17. In March 2017, she scored her 10th WODI century and surpassed England’s Charlotte Edwards for the record of the most WODI centuries in a career. By March 2023, Meg had extended this record to 15 WODI centuries.
  18. At the 2017 edition of the ICC Women’s Cricket World Cup, she top-scored for Australia in the 2nd and 6th matches of the league phase – 152 runs not out in an 8-wicket win over Sri Lanka and 76 runs in an 8-wicket win over India. She won the ‘Player of the Match’ for the latter performance while the former knock was the 11th WODI century of her career. The win against India also qualified Australia for the semi-final stage of the tournament where India avenged their defeat with a 36-run win. Meg struggled with injury issues in the latter half of the tournament but still ended up as the 10th-highest run-getter overall (328 runs in 6 innings).
  19. For the 2017–18 season of the WBBL, she switched from the Melbourne Stars to the Perth Scorchers but not as the team’s captain. She could not play any part in the tournament though as she was nursing a shoulder injury. The Perth Scorchers finished 3rd in the league phase of the competition and eventually ended up as the overall runners-up.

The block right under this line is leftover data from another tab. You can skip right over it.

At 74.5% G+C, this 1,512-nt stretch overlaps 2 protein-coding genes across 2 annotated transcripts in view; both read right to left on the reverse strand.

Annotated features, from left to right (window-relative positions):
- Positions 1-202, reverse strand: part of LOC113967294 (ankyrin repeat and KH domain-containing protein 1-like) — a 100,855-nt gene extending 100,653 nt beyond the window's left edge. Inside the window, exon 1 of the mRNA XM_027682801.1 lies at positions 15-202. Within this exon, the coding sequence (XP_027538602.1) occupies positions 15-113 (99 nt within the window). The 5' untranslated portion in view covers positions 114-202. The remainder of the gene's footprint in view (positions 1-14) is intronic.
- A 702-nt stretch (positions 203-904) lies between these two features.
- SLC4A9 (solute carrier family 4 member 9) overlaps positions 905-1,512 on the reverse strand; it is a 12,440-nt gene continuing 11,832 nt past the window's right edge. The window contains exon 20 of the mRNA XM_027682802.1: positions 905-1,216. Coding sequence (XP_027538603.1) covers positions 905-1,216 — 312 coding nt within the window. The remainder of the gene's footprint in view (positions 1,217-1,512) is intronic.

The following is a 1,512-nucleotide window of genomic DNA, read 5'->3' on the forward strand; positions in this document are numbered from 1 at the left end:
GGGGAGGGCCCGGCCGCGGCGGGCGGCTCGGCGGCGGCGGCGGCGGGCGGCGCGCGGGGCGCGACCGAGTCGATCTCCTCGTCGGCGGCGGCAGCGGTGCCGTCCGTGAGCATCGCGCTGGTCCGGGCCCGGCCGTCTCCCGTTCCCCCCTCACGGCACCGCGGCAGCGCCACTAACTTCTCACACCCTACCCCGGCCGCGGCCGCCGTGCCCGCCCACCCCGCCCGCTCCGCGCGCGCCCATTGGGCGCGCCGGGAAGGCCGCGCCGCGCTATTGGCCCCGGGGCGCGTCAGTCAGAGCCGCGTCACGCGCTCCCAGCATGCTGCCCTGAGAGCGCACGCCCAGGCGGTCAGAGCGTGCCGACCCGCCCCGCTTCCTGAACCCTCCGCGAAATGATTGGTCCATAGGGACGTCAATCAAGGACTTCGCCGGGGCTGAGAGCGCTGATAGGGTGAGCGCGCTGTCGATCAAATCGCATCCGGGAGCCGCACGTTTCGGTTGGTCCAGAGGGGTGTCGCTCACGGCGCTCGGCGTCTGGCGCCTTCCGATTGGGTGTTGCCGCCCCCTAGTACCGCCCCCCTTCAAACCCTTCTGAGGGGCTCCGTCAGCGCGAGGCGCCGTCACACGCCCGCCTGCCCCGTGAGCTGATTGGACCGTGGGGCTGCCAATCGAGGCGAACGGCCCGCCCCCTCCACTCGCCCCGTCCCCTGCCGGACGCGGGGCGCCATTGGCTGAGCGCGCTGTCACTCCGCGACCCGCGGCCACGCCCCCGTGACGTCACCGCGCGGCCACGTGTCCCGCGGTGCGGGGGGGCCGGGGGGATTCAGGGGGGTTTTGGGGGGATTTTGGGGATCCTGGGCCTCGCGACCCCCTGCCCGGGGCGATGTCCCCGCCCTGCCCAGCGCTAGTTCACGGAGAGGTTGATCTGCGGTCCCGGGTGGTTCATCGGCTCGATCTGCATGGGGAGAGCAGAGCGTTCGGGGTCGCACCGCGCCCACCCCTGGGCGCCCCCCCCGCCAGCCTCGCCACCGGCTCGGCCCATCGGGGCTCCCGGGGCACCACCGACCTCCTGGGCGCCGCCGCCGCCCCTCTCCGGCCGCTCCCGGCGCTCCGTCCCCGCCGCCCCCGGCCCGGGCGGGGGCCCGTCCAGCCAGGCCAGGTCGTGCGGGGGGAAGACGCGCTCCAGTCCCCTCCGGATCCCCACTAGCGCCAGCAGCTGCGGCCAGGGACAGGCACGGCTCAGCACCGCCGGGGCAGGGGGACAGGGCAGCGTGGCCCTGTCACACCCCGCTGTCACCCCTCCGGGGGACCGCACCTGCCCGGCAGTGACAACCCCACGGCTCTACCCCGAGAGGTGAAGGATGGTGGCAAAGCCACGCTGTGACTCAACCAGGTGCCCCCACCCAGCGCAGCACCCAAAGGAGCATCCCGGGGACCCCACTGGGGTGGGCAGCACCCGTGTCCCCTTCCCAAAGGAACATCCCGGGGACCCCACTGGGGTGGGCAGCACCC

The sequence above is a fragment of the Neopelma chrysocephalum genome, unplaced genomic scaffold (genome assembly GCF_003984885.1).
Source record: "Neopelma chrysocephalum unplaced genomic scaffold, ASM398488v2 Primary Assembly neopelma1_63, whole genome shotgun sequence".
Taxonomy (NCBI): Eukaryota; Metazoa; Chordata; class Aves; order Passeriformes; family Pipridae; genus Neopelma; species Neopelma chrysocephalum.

20. In the final of the 2018 edition of the ICC Women’s T20 World Cup, she scored 28 runs not out and struck the winning run in an 8-wicket victory over England. This was Australia’s 4th ICC Women’s T20 World Cup title, Meg’s 3rd, and her 2nd as captain.
  21. Meg was appointed the captain of the Perth Scorchers squad for the 2018-19 season of the WBBL, the 4th edition of the tournament. The team finished in 5th place in the league phase and she finished as the 7th highest run-getter overall – 389 runs in 9 matches. She stood joint-4th in the voting for the ‘Player of the Tournament’ for the 2nd time and was included in the ‘Team of the Tournament’ for the 3rd time.
  22. In the 2019-20 season of the WBBL, she captained the Perth Scorchers to a 3rd-place finish in the league phase of the tournament. The team was eventually knocked out in the semi-final stage. Meg finished as the 4th highest run-getter in the tournament – 531 runs in 15 matches. She stood joint-4th in the voting for the ‘Player of the Tournament’ for the 3rd time overall and the 2nd time in a row. She was also included in the ‘Team of the Tournament’ – for the 4th time in her career.